3 Ways to Divide Jointly Owned Property

When multiple parties jointly own real property, disagreements often arise with respect to the sale and division of their interests. Va. Code Ann. § 8.01-83 provides three possible solutions: a division, a sale, or a buyout. As mentioned in previous blog posts, these remedies are legally known as “partition in kind,” in which the property is physically divided into discrete shares to be owned by the parties, “partition by sale,” in which the jointly-owned real estate is sold and the proceeds divided, and finally, “allotment”, which occurs when one party buys out the other parties’ shares and keeps the property for herself.

  1. Partition in Kind

Partition in kind involves the physical division of the property and assignment of respective shares to the joint owners in proportion with their interests. Typically, developed properties are not well-suited for this approach because houses can lose a lot of their value if they are physically divided among multiple owners. This approach often works well, however, for undeveloped real estate. The textbook example involves a two-acre plot with a river exactly in the middle. Two joint owners with equal ownership interests in the property could be made whole by assigning them each one acre on either side of the river to do with as they please.

  1. Partition by Sale

A partition by sale occurs when jointly-owned property is sold and the proceeds distributed to the owners in proportion to their ownership interest. Va. Code Ann. § 8.01-83 provides that this remedy is available only “[w]hen partition cannot be conveniently made”, i.e. the property cannot be neatly divided between the parties through physical division. The drawback of partition by sale is the value (both pecuniary and sentimental) that is often lost when the property is liquidated in the expedited manner that often characterizes a judicially-ordered sale.

  1. Allotment

Allotment occurs when a co-owner is allowed to purchase the interests of the other co-owner(s), receiving credit for any improvements that enhance the value of the property. The Court can award full ownership of the property at issue to one or more co-owner(s) and order the remaining to pay out the divested owners. Similar to a partition by sale, allotment is an available remedy only when partition in kind is not feasible. Furthermore, the purchasing party must be financially able to buy out any other parties’ interests.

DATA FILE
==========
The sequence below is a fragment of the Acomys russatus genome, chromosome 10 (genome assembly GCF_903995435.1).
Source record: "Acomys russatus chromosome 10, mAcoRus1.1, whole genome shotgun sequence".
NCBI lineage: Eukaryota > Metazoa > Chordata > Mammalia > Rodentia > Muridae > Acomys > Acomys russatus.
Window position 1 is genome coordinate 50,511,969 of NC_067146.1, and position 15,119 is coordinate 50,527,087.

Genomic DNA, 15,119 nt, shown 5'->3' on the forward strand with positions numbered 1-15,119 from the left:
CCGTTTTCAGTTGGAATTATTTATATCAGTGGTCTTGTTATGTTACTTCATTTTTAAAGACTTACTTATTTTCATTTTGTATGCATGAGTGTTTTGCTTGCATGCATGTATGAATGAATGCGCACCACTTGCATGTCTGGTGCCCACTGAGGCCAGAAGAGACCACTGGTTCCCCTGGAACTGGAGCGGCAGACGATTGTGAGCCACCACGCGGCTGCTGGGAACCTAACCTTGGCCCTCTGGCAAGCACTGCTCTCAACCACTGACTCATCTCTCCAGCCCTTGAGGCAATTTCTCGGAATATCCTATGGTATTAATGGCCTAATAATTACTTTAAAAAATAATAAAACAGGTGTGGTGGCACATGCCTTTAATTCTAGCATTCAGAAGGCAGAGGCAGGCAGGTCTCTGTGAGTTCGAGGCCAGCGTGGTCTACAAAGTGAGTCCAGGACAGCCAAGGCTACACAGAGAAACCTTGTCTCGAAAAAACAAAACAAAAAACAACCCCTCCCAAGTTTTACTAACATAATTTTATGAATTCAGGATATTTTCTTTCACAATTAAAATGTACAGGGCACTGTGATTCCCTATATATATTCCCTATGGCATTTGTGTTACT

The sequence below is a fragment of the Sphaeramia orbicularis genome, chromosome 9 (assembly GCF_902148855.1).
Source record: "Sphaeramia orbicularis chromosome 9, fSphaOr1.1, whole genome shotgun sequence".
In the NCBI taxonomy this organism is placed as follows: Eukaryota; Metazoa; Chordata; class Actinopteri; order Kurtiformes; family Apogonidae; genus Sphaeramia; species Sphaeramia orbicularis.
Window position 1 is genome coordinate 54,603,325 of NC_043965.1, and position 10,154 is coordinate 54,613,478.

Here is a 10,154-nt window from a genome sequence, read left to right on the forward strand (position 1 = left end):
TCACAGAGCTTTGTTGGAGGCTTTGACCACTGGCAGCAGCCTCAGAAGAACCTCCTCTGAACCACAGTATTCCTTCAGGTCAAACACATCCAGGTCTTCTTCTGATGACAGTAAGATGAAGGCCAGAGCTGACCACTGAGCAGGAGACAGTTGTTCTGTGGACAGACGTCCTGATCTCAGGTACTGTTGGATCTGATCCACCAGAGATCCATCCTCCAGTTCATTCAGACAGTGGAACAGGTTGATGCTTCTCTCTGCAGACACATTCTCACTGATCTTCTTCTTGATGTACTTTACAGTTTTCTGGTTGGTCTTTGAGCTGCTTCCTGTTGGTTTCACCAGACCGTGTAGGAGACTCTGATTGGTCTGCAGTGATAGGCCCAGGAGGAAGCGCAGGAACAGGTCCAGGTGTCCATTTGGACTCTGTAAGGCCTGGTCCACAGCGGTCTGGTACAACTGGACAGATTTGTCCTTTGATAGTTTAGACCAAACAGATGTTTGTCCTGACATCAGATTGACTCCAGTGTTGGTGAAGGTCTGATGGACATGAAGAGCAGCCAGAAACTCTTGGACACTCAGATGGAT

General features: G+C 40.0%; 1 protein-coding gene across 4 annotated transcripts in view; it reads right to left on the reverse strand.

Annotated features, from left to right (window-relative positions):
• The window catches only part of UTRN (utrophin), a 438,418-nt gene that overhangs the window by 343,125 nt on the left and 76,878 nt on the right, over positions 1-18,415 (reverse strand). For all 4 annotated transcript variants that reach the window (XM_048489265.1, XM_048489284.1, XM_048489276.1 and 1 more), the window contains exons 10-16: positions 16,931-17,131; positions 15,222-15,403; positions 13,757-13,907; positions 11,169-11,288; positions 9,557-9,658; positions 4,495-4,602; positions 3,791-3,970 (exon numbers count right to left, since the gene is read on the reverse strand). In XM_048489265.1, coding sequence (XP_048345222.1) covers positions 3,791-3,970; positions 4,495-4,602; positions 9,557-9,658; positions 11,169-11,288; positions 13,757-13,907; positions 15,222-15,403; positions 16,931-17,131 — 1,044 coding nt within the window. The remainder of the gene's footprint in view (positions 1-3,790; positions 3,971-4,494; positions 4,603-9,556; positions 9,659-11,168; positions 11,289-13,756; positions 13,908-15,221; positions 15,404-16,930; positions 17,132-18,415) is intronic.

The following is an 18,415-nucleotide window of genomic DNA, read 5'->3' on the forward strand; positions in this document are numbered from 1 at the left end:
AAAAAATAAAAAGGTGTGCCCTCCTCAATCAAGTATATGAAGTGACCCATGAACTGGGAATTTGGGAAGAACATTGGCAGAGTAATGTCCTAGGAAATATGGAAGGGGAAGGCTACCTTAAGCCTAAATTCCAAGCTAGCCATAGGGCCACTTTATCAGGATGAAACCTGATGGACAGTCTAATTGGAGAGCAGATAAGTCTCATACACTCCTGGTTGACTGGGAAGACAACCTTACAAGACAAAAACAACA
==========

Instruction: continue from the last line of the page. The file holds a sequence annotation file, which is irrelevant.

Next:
How are the Parties Interests Valued for Allotment Purposes?

Typically, the baseline value of a particular co-owner’s interest in real estate for allotment purposes can be calculated by determining their fractional interest in the total value of the property, as determined by appraisal or otherwise. The respective owners then each receive a credit for contributions to the property that enhanced its value. For example, if two individuals own a house appraised at $250,000, as equal tenants in common, and the first owner paid $30,000 for a porch addition that added $20,000 in value to the home, then she would be assigned a $135,000 interest in the home. She could, therefore, be ordered to pay $115,000 to buy out the interest of her joint owner. Note that in this scenario the contributing co-owner only received a credit of $20,000 (the increase in value), as opposed to her entire $30,000 investment.

Partition in a Divorce

As mentioned in a previous blog post, special rules apply if the joint owners are married and the partition occurs as part of the divorce. If you are married and seeking to partition property as part of a divorce, the best strategy would be to consult with an attorney who specializes in both family law and real estate.

Any analysis of the respective rights and responsibilities of co-owners of jointly owned properties who cannot reach an agreement regarding whether to keep the property or how to best dispose of it begins with an assessment of the feasibility of partition in kind.

If you are dealing with a contentious situation involving jointly-owned property that you would prefer not be sold in connection with a partition sale, then contact Keithley Law, PLLC today at (703) 454-5147 to schedule a consultation to discuss the particulars of your real estate law issues.

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